BUT NOW the clincher…today I am a 2x breast cancer survivor because I found another lump on the opposite side of the same breast just when I was getting ready to celebrate being free of cancer for 10 years. I did another lumpectomy, but after second, third and fourth opinions, lots of research, and endless soul searching, I ultimately decided to reject the conventional doctors’ recommendation for chemotherapy and tamoxifen post-surgery, and instead go solely with an alternative protocol (much of which I continue today). What put me over the edge was that I actually got the doctor who took over for the one who did my radiation therapy 10 years before to admit that it could very well have been the radiation the first time that caused the second breast cancer (it was deemed a second primary, not a recurrence). At that point, my faith in the conventional medical community — at least with respect to its protocol for early-stage breast cancer — was nearly gone. Now clearly there are many women who have received these treatments and go on to live long healthy lives, presumably the technology has improved and everyone has to make the choice that feels right for them, but I urge everyone I come in contact with regarding breast cancer to think long and hard about just accepting the views of conventional doctors — who can be intimidating as they speak from the top medical institutions — and to at least be open to looking into the myriad of alternative treatments that are out there. I fully believe that because of this I am now the proud mother of an 8-year-old who will be around to see her grow up…and beyond!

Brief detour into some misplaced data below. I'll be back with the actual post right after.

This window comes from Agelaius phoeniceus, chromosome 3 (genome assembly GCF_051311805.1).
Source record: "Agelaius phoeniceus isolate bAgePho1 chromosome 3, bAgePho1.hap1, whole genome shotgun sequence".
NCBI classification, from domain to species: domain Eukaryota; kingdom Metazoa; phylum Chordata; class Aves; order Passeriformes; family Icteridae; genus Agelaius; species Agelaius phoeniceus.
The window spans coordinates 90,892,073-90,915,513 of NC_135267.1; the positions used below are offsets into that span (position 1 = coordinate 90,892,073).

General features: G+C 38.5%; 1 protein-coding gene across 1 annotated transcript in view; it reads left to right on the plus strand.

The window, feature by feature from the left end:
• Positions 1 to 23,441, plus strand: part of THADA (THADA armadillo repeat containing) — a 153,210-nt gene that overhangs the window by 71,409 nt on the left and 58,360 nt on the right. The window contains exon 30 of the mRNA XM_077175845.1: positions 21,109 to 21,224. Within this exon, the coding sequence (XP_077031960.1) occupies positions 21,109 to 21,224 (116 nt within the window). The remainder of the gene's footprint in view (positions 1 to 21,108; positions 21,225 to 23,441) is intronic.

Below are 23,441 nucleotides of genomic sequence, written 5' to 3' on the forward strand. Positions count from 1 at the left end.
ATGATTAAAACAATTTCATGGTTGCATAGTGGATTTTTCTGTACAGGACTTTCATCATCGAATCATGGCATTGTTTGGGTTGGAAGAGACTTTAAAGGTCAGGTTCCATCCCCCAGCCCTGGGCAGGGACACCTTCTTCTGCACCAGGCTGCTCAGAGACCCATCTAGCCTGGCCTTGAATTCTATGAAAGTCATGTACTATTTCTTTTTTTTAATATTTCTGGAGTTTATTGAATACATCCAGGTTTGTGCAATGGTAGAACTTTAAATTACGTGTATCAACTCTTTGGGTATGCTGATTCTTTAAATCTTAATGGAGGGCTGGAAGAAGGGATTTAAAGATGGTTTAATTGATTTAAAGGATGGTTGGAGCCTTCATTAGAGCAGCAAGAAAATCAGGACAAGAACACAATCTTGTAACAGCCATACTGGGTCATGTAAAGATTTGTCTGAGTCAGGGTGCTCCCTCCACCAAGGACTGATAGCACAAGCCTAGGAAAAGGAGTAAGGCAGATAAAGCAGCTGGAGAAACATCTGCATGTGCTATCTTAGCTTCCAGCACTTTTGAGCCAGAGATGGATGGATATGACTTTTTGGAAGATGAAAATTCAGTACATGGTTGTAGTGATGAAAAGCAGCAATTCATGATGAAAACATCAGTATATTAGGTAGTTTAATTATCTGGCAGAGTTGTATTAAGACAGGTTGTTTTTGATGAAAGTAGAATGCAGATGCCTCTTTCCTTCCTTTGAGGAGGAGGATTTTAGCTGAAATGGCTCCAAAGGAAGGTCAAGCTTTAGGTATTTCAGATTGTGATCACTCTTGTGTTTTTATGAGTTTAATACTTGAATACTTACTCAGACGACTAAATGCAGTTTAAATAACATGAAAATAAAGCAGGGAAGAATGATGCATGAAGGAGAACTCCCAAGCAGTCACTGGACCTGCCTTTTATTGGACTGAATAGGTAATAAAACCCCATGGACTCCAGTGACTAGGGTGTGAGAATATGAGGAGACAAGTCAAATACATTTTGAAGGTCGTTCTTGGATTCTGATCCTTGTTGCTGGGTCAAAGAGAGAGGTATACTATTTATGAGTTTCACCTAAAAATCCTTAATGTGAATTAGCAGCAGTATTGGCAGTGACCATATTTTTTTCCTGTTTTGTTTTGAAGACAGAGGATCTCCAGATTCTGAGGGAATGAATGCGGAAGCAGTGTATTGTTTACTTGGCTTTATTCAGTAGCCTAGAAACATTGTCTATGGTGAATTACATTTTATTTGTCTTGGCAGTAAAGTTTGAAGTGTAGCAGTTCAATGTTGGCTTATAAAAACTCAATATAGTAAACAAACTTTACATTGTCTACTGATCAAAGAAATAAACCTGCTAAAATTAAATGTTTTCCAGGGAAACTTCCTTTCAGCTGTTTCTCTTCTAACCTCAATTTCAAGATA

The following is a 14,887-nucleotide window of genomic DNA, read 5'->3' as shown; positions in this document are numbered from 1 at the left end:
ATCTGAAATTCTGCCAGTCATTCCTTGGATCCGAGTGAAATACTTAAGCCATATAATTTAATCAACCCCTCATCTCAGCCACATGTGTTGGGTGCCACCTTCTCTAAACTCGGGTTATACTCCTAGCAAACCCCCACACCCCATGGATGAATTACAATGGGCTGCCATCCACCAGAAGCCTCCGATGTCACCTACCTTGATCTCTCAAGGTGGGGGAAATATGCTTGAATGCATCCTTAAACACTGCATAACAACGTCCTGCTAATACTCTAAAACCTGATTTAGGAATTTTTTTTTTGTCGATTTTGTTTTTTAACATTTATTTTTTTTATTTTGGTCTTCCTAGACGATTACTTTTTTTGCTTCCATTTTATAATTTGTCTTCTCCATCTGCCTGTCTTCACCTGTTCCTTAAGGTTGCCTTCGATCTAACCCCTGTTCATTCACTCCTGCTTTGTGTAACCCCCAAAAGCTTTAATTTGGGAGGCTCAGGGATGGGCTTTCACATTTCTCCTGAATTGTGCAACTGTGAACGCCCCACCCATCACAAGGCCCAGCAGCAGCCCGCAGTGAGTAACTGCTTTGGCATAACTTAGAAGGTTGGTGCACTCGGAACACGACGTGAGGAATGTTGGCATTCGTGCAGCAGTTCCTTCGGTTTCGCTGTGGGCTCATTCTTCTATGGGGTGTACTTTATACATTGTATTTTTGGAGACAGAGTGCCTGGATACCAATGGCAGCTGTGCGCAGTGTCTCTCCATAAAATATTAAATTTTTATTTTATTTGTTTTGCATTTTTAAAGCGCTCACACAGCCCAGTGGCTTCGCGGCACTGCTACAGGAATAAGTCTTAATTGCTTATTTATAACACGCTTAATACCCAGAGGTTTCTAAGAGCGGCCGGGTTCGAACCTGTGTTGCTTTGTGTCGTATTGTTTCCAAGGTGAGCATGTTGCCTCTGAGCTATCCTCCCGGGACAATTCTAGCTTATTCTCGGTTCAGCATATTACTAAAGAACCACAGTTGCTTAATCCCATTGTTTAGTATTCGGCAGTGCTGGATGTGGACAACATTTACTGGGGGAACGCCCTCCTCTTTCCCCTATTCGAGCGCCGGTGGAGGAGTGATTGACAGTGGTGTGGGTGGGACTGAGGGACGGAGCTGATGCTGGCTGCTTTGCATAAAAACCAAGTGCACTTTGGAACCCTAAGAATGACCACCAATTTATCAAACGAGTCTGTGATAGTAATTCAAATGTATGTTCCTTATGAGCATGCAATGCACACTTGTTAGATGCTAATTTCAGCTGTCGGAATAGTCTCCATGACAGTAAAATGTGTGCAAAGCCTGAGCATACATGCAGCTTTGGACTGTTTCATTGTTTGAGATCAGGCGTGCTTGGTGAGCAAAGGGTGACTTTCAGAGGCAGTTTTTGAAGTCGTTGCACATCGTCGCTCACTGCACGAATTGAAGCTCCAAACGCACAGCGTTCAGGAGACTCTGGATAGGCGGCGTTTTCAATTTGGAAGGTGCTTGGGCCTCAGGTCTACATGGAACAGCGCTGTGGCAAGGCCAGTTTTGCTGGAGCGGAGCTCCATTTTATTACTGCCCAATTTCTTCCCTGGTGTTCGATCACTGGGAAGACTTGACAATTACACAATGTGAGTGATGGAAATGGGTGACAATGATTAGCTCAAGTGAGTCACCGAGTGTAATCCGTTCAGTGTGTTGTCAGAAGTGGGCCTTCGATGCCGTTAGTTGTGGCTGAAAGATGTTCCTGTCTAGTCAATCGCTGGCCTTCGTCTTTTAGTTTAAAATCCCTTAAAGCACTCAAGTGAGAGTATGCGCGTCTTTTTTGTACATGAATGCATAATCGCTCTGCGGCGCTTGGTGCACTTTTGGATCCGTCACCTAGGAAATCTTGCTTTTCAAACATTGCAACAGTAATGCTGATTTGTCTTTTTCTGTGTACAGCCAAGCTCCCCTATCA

• Marti,

      The potential heart issues you might encounter are not at all likely to be picked up with an EKG. The primary issue is a cardiovascular inflammatory process. I often recommend as part of a therapeutic regimen something like the product Meriva which I buy for myself from Swanson Vitamin Company off the web [product #SWU493] taking one capsule twice a day. It is a powerful version of curcumin. [Note: we have no connection to the supplier nor have any financial connections to any recommendations we make].

      If you wish our support Protocol, you are welcome to it [there are no fees charged by our non-profit Institute and we do not charge for consultations nor sell any products]. Dr Moss has kindly allowed me to note in these blog commentaries its availablity so you may just email me for it [] if you wish [which is not to say he or his blog vouches for its suitability in any way at all].